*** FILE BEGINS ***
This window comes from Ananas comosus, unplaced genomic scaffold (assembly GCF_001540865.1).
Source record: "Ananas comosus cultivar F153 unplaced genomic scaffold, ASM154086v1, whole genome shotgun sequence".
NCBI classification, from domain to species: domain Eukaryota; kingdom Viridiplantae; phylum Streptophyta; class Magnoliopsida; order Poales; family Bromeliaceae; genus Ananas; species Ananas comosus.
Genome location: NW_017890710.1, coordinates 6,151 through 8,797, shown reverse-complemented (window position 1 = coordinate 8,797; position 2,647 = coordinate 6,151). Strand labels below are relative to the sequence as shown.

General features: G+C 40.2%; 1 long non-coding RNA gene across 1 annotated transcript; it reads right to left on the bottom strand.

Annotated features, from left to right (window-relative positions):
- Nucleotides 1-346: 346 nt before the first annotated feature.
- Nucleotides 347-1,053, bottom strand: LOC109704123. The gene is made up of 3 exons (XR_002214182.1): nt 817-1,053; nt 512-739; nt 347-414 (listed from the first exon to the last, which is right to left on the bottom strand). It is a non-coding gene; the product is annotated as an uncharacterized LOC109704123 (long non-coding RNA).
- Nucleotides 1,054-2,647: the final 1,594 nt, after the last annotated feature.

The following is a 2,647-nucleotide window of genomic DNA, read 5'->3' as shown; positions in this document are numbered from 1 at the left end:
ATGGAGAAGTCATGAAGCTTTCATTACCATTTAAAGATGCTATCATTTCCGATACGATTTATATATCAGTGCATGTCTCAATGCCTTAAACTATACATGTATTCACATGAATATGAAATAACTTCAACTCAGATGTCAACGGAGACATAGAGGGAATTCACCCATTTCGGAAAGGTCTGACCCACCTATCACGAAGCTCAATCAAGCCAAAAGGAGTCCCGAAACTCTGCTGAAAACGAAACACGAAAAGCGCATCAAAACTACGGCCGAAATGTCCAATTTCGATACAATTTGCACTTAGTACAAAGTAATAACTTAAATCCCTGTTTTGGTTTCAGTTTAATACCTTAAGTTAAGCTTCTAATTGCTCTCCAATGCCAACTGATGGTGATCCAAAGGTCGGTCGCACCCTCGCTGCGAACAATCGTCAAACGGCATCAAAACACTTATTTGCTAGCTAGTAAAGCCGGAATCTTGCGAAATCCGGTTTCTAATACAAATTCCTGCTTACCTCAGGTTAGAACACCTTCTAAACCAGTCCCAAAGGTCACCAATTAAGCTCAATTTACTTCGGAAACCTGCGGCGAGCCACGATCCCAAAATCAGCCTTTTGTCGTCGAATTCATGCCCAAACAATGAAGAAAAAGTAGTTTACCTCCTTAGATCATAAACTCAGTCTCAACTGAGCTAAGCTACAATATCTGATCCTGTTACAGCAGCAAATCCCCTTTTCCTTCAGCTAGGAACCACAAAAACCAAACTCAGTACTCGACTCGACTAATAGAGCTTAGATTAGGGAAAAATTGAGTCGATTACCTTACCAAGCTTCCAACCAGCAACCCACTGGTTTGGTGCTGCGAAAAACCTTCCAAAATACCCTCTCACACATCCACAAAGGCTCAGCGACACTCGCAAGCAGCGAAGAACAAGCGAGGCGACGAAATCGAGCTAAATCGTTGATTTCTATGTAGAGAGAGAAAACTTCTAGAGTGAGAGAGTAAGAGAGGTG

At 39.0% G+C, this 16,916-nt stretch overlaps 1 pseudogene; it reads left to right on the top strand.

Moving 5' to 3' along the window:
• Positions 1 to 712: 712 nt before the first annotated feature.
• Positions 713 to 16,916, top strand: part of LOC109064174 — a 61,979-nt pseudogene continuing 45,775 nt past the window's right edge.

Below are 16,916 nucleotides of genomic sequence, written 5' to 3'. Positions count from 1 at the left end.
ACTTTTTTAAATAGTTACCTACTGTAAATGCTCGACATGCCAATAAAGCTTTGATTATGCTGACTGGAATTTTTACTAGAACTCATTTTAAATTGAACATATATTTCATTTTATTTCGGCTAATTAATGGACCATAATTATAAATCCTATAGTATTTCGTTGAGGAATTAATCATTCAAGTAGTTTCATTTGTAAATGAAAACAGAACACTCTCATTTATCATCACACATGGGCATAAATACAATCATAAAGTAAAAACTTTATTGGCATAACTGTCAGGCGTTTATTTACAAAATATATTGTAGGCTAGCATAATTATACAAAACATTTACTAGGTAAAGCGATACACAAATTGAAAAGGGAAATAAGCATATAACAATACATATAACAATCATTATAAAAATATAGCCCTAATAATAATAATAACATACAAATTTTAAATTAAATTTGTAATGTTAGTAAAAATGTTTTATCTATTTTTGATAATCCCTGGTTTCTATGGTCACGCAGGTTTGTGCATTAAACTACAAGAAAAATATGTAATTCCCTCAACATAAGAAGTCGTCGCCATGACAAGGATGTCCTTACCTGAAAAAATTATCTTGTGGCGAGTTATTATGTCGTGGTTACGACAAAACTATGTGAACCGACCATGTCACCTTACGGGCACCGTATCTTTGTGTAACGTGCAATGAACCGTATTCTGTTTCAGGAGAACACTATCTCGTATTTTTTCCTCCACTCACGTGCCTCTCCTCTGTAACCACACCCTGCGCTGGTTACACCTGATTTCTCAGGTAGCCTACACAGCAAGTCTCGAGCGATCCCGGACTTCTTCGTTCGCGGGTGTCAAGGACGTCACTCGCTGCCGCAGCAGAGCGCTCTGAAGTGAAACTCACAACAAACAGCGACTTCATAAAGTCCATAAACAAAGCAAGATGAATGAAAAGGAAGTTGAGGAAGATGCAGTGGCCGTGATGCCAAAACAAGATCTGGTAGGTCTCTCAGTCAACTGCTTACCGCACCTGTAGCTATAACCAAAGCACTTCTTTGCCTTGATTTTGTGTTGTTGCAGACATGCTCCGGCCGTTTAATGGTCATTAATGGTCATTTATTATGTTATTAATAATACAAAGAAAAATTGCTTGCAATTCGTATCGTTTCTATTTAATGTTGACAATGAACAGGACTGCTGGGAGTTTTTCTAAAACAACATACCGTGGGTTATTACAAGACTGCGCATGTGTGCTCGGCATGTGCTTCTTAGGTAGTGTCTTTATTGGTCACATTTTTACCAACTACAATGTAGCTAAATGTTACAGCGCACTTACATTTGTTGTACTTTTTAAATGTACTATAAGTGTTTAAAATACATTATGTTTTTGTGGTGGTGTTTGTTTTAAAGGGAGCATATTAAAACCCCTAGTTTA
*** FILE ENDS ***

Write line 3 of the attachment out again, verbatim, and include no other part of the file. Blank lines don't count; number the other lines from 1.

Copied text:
NCBI classification, from domain to species: domain Eukaryota; kingdom Viridiplantae; phylum Streptophyta; class Magnoliopsida; order Poales; family Bromeliaceae; genus Ananas; species Ananas comosus.